fan cycling switch..
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  1. #1
    Join Date
    May 2005
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    1,347

    Hmm

    im usually cornfused when it comes time to add a fan switch as to what parameters to use...
    lets say for example a condensing unit has a high side psi limit of 500 lbs..
    i have a feeling im setting these little doOds to come on too soon..
    i use mostly 401a, 404a...

  2. #2
    Join Date
    Jul 2000
    Location
    Guayaquil EC
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    10,249

    condenser fan cycling.......

    Set the control up to open at the pressure equivalent to 90ºF condensing temperature and close at 40 psi above that. For R404A that would be CO at 205 psig (90ºF) and CI at 245 psi.

    The 500 psig pressure limit has nothing to do with the unit operation......it has to do with the unit exploding.

  3. #3
    Join Date
    Aug 2002
    Location
    Southold.calm
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    5,376
    So Ice what about the I C M controller . I’ve used a few of these no problems so far. Also eliminates the quick on/off problems.





    http://www.icmcontrols.com/products/head_pressure.html

  4. #4
    Join Date
    May 2005
    Posts
    1,347
    thanks ice, ill jot that down..on the 500 psi thing, i knew that, and never set a head psi or fan switch by that number..
    i had set the 404a system at 150/200psi.. a bit low then.

  5. #5
    Join Date
    Jul 2000
    Location
    Guayaquil EC
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    10,249
    Originally posted by pecmsg
    So Ice what about the I C M controller . I’ve used a few of these no problems so far. Also eliminates the quick on/off problems.
    I've used them a couple of times with good results but prefer controlling directly to discharge pressure and not temperature. If you need stable control and have relatively cold winter ambients, go with a headmaster control.

  6. #6
    Join Date
    Jul 2004
    Location
    NJ
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    1,791
    I set every fan cycling control for any refrigerant to average a 110*F condensing temperature.Cut out at 120*F condensing temp.cut in at 100*F condensing temp.Whatever pressure they correspond to.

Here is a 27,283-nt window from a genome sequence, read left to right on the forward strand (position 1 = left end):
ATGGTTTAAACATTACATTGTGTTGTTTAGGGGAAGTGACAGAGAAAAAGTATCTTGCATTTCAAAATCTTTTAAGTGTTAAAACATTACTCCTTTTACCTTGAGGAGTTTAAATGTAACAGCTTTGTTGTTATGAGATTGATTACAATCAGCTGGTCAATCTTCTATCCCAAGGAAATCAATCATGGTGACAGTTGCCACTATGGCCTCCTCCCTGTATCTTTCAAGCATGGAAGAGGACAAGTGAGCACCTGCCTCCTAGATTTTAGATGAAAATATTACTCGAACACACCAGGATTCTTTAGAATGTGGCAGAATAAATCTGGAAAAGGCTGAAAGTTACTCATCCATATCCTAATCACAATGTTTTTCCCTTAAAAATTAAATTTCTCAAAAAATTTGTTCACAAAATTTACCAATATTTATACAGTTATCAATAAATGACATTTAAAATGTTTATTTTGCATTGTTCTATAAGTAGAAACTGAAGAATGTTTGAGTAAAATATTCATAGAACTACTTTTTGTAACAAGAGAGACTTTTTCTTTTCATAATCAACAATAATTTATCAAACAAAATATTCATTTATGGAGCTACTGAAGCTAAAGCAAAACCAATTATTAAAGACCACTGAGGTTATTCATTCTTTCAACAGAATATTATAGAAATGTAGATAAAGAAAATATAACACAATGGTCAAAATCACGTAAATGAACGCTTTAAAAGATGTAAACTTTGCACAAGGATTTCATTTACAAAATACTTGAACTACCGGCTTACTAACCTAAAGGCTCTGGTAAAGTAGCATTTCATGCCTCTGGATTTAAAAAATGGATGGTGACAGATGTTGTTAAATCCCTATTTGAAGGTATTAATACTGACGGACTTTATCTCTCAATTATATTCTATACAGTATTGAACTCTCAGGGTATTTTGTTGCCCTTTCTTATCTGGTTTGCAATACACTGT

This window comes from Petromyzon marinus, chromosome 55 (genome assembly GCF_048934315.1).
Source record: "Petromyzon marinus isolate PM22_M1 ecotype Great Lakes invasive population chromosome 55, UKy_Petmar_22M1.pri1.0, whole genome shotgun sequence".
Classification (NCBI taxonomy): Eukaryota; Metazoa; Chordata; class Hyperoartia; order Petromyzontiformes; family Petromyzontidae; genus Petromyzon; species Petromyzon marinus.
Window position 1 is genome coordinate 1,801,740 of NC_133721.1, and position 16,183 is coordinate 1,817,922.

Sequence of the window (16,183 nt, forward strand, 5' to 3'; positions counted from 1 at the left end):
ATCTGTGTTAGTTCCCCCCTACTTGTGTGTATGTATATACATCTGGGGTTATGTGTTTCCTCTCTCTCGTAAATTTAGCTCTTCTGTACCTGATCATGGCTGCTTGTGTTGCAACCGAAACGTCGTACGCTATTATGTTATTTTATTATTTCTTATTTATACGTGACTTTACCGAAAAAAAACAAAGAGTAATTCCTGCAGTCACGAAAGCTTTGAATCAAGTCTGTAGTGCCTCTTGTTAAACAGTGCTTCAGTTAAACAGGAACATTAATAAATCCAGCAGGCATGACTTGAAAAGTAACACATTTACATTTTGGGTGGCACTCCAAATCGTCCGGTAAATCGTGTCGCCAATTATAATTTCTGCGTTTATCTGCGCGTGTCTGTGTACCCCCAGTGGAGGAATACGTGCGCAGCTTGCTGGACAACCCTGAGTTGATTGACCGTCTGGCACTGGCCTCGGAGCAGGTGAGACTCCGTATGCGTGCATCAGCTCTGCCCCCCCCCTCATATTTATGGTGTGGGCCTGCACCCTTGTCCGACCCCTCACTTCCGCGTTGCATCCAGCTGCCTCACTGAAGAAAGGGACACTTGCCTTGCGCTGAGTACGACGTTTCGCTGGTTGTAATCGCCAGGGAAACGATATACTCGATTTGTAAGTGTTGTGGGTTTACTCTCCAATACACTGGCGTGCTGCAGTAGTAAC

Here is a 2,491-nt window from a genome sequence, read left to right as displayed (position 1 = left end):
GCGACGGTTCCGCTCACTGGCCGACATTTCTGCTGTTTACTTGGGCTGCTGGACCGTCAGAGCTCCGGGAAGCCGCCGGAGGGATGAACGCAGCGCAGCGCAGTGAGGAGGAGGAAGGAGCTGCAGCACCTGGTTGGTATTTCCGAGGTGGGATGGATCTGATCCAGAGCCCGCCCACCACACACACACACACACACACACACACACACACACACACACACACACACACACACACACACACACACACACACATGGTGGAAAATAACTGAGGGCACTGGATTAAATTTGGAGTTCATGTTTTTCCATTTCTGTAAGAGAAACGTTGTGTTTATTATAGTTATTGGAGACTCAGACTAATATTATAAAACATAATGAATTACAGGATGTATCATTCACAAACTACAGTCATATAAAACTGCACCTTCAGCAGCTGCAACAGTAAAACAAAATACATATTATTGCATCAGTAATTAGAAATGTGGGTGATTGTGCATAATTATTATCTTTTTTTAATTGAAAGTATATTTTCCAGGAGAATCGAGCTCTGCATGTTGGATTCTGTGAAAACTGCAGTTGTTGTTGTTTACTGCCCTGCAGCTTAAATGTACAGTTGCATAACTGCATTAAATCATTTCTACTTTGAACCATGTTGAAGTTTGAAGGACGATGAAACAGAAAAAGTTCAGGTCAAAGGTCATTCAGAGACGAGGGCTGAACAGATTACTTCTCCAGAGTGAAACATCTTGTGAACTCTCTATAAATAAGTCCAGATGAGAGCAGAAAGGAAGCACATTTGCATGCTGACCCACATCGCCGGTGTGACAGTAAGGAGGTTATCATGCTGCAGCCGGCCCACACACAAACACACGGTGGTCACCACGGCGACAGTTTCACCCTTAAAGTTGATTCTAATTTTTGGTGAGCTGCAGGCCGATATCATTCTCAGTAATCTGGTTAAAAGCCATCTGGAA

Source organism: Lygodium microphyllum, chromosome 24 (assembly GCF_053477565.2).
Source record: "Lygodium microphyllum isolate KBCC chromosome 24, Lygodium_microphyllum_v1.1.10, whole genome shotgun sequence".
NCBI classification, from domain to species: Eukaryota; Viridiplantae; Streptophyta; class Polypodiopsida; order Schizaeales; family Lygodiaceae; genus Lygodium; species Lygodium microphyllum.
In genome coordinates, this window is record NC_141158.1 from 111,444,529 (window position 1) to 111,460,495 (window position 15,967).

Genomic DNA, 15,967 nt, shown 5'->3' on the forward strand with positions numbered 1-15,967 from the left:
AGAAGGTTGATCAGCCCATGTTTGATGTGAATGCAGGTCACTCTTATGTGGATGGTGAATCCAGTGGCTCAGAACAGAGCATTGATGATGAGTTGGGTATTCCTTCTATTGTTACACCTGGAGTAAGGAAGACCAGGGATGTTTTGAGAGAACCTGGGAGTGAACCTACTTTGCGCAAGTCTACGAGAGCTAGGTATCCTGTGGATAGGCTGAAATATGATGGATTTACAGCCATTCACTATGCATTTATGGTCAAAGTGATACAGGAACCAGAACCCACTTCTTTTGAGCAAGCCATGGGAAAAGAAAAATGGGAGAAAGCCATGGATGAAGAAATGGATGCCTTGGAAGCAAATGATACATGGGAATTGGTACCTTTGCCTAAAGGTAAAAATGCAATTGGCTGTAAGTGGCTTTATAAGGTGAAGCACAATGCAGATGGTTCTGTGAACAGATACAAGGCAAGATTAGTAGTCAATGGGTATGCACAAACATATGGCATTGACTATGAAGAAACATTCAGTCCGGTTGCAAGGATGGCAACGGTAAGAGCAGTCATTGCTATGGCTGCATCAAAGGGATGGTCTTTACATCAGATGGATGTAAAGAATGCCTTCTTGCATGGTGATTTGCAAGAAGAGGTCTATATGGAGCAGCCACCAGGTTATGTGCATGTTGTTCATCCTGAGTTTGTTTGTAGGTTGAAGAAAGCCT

7. #7
    Join Date
    Jun 2001
    Location
    Michigan
    Posts
    12,077
    Originally posted by wannafreeze
    I set every fan cycling control for any refrigerant to average a 110*F condensing temperature.Cut out at 120*F condensing temp.cut in at 100*F condensing temp.Whatever pressure they correspond to.
    Nuttin rong wit dat.

    I go 90 liquid, but so what. You get the idea why it needs to be on board equipment and why it needs to be set so. A couple pounds in one direction, if thats your preference so be it. Call it your signature. Thats your name on that setting.

  8. #8
    Join Date
    Aug 2005
    Posts
    831
    Originally posted by wannafreeze
    I set every fan cycling control for any refrigerant to average a 110*F condensing temperature.Cut out at 120*F condensing temp.cut in at 100*F condensing temp.Whatever pressure they correspond to.
    Couldn't settings that close lead to a lot of motor cycling in cold weather?

    I like the P66 controls, pricey and a pita to mount etc. but had very good results, even in situations where headmaster failed and I didn't want to open up the system.
    eventu rerum stolidi didicere magistro

  9. #9
    Join Date
    Jan 2006
    Location
    Near Atlanta, GA.
    Posts
    14,488
    What kind of compressor do you have? Many of the semi-hermetics are air cooled and the manufacturor requires constant air flow across the body. Check to see and if so better to use a headmaster valve and run the fan whenever the comp is on.

  10. #10
    Join Date
    Jun 2001
    Location
    Michigan
    Posts
    12,077
    I only have installed 1 p66. It was on a RTU being used to cool a computer room, of all things. That is another story. But. The need to run that unit in cooling in lower ambients found me having to mess with head pressure. What a PIA they are to install. It worked fine. But. The only thing I didn't like on my install was, I figured I'd see the head stay steady, but the fan would ramp up and down a little bit. You could see head go up and down a bit. I wanted to see a smoother ramp. I am so used to seeing freeq drives match my head settings so tight that I guess I sort of expected to see that from this. And so I was disappointed with it. But, all in all, it is serving it's purpose. I was just on that unit after 2 years, and that control is still working.

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